PUSHING THE BOUNDARIES
AUGMENTED AND VIRTUAL REALITY FOR MINING
AUGMENTED and virtual reality has become more widespread within the mining sector and according to researchers, exciting developments could be on the horizon.
Virtual reality has already been used by numerous universities and organisations in Australia as an educational tool for engineering students and future mine workers.
In recent years, the technology has also been used as a safety training tool for miners and rescue brigades in Australia.
Internationally, virtual reality is emerging as a way to integrate mine planning data for use in the design and planning, resource management, and community and investor relations.
University of New South Wales School of Minerals and Energy Resources Engineering Professor Serkan Saydam believed the next step for virtual reality in mining was the integration of data through decision-making.
It is an idea he has already examined, having innovated a virtual reality program designed to integrate data for use in the reporting and decision-making process.
Known as ViMINE2, it was developed from the earlier ViMINE, which had been created as an educational tool for the UNSW School of Mines engineering students.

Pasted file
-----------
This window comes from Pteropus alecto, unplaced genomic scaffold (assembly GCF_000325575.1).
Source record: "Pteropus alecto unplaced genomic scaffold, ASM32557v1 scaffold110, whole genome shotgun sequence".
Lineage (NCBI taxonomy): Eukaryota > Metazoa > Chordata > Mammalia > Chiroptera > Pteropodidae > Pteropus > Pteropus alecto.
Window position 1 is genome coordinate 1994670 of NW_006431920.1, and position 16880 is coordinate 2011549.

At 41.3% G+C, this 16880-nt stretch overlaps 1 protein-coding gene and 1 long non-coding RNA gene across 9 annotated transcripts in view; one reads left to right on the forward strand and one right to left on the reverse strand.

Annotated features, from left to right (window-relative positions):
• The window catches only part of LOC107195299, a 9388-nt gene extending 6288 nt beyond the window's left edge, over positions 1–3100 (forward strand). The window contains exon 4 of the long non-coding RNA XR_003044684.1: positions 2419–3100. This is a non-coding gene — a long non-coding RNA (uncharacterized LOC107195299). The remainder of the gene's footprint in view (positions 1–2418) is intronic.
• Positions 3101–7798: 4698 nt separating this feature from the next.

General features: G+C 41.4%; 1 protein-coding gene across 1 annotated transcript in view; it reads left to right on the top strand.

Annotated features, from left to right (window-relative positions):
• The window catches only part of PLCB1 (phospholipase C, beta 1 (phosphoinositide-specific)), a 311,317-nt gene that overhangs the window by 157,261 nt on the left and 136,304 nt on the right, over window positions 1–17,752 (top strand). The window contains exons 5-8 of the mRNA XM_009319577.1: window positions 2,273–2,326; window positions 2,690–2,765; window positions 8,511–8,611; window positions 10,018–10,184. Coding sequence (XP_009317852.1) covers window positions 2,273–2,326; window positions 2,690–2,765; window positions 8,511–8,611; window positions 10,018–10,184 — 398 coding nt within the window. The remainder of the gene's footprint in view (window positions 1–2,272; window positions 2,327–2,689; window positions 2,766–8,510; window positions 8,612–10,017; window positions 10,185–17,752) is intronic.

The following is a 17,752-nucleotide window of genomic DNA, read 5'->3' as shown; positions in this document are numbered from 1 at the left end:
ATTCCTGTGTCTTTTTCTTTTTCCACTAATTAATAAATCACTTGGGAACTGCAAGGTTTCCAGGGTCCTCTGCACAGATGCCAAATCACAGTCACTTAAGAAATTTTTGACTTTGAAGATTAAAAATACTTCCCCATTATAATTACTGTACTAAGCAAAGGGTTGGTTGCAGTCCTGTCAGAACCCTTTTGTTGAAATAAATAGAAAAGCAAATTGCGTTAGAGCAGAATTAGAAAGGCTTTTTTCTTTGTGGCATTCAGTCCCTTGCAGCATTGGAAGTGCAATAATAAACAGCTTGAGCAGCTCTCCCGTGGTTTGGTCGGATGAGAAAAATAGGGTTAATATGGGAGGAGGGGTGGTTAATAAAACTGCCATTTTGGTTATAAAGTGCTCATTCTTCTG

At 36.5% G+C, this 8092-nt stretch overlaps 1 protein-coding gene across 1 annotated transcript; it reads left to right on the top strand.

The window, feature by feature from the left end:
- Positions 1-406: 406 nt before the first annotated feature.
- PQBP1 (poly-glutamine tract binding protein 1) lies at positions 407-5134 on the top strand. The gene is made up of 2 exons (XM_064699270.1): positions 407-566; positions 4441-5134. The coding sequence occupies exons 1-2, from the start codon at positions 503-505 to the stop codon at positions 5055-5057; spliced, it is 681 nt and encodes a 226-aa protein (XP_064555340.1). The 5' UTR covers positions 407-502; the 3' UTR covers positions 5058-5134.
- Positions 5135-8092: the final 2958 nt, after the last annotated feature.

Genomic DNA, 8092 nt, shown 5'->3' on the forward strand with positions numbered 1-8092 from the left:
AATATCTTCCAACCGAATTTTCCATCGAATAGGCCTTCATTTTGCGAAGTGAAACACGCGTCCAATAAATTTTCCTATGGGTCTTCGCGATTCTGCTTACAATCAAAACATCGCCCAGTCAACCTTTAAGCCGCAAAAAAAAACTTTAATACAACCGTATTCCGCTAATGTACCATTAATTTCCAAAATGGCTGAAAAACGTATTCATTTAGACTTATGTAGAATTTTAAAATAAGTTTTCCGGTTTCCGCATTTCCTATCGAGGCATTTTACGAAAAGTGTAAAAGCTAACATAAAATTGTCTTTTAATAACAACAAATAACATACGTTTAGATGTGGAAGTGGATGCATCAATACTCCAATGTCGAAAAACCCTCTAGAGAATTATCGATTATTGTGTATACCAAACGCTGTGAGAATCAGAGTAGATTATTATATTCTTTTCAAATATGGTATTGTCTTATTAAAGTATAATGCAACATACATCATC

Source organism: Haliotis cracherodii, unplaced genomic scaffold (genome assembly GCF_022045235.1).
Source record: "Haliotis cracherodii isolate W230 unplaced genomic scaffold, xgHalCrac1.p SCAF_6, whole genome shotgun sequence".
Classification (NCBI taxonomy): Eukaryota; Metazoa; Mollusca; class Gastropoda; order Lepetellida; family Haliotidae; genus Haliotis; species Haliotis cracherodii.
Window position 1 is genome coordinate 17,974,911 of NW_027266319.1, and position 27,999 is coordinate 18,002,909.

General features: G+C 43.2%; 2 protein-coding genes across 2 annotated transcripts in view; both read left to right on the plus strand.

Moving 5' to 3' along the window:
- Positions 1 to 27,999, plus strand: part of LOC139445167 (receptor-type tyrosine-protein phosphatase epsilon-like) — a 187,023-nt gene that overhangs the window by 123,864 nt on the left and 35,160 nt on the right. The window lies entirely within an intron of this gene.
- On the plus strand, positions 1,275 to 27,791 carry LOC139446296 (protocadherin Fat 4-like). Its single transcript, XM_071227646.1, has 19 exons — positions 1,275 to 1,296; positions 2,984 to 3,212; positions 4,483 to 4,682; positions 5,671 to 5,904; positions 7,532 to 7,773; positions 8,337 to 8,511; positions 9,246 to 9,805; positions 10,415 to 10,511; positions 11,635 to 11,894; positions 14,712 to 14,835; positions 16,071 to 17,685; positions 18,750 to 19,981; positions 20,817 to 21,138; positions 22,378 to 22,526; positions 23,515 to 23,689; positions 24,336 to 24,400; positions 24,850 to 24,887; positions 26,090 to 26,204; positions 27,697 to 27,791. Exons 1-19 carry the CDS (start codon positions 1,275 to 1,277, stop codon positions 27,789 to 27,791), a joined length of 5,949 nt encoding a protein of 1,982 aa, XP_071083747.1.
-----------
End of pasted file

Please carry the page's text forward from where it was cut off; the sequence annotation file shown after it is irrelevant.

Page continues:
“There’s obviously benefits for training students and the workforce, but my initial idea was about using it for decision-making in feasibility studies,” Professor Saydam said.
“Mine planning engineers and geologists use mine planning information and they use different software packages, so I was dreaming of integrating them.
“So it would be about using this facility to basically rethink different software outputs, accepting it as an input and generating 3D animations of the running mine, but you can also include actual data and change the data; you need to be able to do all the different scenarios.”
Professor Saydam said this could prove more useful than traditionally written reports and studies as a way of imparting information to and impressing investors and senior management teams, allowing them to make decisions more easily.
Despite its potential, Professor Saydam said mining companies had generally thought it had been a good idea, but not compulsory.
He said part of the reluctance to take up technologies such as ViMINE could be attributed to the attitude that virtual reality was still too new and was yet to be user-friendly enough.
“The facilities are also not quite there, it still requires some technological expertise to run these and senior management may not like to use this, they still prefer to read from a report,” Professor Saydam said.